Tuesday, May 30, 2023
HomeStyleAimee Lou Wood Is Who What Wear UK's November Cover Star

Aimee Lou Wood Is Who What Wear UK’s November Cover Star

Wood has certainly enjoyed “playing a bit of a character” on the Living worldwide press tour, which has seen her walk the red carpets of the film festivals in Sundance, Venice, Toronto and London. She has picked up rave reviews along the way, and being styled by Leith Clark—who helped turn Keira Knightley and Lucy Boynton into fashion darlings—Wood has served us chic in Celine and even a custom bejewelled Miu Miu moment too. Would teenage Aimee recognise her now? “Do you know what? I really admire young Aquarius Aimee just trying shit out. I used to cringe over it,” she says. “The worst one was when I gave in to a ‘Frankie Says Relax T-shirt and purple skinny jeans’ stage. I also had a denim jacket that was covered in loads of badges. I used to go to Afflecks Palace in Manchester and get Blondie badges and The Ramones badges. Those are the [fashion moments] that really cringe me out—it was me trying to be someone else because I fancied the indie boys. Whenever I tried to impress someone else, I really messed up, because I’m not good at imitating things.”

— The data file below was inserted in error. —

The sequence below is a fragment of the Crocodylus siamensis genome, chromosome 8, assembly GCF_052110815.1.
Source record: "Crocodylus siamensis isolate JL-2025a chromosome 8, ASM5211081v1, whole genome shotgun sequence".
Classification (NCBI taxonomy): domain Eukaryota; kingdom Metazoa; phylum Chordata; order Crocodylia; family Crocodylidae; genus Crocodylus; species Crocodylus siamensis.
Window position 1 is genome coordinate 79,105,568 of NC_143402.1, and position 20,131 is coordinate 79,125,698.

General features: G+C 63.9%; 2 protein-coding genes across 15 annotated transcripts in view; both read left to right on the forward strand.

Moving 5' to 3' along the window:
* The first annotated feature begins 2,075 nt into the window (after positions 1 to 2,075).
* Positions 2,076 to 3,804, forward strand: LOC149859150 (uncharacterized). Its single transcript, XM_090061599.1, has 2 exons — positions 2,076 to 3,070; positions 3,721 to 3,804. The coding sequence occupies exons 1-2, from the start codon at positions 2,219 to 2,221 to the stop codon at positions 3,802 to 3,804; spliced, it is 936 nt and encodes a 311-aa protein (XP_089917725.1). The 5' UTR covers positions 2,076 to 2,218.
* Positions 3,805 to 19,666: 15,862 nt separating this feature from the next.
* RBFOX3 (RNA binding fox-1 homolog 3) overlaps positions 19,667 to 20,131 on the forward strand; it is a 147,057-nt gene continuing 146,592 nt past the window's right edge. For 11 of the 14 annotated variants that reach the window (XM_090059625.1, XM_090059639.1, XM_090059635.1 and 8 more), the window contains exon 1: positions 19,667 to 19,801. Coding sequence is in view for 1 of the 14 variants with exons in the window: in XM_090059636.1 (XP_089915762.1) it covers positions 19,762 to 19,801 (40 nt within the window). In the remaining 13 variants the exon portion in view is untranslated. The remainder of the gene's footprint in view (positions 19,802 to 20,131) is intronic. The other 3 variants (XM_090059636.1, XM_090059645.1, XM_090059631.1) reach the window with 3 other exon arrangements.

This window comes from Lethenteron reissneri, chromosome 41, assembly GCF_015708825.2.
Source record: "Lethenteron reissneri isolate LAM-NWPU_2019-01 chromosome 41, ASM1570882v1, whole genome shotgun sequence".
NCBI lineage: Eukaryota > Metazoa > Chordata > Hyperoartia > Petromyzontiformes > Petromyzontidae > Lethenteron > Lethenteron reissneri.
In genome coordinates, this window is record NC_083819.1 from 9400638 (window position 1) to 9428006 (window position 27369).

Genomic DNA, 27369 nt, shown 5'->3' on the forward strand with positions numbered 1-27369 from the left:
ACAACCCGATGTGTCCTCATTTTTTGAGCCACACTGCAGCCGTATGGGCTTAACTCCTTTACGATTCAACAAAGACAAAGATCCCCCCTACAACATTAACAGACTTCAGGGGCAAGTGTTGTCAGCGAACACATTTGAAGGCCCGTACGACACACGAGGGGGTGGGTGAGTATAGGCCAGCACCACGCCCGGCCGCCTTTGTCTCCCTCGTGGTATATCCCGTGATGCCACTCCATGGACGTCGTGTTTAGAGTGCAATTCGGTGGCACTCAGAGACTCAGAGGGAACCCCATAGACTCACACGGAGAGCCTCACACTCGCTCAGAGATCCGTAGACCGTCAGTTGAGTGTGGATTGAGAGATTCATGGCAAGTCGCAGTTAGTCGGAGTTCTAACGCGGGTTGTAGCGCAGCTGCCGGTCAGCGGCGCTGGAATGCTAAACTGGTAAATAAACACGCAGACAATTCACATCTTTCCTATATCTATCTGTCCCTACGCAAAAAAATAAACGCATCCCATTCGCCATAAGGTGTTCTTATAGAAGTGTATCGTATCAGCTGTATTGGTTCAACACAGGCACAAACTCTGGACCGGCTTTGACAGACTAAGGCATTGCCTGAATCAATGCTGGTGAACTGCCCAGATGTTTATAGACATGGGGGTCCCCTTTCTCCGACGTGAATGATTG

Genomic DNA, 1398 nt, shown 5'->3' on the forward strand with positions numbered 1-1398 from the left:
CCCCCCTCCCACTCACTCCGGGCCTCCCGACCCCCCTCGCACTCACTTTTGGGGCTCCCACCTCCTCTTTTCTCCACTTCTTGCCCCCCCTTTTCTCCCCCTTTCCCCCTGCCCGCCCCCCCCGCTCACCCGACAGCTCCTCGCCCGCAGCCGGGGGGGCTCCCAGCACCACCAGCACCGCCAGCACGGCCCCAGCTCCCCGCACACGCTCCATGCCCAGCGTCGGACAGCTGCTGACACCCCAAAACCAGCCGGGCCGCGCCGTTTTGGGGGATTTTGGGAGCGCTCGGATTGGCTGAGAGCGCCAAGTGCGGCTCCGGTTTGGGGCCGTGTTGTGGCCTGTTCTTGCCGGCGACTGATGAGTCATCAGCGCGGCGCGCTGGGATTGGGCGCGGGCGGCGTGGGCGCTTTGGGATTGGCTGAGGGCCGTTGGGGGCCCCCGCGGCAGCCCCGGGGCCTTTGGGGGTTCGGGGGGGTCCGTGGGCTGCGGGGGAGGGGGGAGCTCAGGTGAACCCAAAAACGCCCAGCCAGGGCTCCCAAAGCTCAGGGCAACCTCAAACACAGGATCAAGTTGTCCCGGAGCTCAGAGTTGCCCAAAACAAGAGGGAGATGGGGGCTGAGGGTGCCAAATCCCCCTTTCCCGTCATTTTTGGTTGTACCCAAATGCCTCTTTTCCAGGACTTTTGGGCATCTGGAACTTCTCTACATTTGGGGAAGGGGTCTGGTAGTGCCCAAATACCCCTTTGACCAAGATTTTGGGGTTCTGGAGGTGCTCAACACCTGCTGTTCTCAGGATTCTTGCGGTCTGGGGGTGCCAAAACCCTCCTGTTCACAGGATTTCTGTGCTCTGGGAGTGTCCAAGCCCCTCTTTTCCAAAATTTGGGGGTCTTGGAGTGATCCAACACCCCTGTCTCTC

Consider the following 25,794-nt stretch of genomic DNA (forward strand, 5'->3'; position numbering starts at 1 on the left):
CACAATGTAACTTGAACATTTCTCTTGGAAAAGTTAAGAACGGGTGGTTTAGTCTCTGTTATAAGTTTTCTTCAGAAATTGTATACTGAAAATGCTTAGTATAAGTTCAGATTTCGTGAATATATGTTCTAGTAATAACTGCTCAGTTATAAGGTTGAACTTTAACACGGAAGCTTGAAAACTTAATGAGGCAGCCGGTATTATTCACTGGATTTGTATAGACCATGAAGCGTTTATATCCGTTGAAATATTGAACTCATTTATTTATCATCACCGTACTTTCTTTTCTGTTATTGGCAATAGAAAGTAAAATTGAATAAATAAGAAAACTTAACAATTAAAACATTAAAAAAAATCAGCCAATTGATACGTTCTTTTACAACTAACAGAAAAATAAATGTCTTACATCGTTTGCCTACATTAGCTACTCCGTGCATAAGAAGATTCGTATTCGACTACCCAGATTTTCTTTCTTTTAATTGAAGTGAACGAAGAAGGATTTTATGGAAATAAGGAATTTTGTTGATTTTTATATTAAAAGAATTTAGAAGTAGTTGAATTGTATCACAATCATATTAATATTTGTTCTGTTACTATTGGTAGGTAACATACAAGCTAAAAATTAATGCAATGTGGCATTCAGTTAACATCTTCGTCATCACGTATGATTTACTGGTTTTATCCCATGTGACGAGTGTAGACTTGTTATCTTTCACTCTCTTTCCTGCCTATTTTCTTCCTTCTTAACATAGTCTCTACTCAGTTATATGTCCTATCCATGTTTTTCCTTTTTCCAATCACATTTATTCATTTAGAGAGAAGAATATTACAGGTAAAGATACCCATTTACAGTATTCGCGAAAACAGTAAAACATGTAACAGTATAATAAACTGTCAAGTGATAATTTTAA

It’s been a winding road to finding confidence for Wood, and imitation has given way to Wood harnessing the power of her uniqueness. Notable early performances include reciting a self-penned song called “Egg,” where she just sang the title word over and over, and becoming a 6-year-old playwright. “I remember writing a play and having my PE kit on. I was the narrator, and I performed it for family and friends, but I was very, very shy,” she says.

“It’s weird because I used to do all this stuff at home, and then I would go to this youth theatre, and I could never audition for the parts. I remember we were going to do Annie,” she continues. “I practiced my audition at home, and mum was like, ‘If you could get up and do it the way you’ve been doing it here in the theatre, you’ll get that part.’ On the day, everyone was singing. Everyone was auditioning, and I was thinking, ‘I could get this part.’ And then I couldn’t stand up. I got the worst stage fright. The teacher was really mean, and she was like, ‘Come on, Aimee. Are you going to do it? Is she going to do it? Are we finally going to hear her speak?’ I stood up. I just shook my head and sat down. She was doing a kind of ‘Oh, I knew it’ vibe. I remember feeling this feeling of it—like an injustice.”

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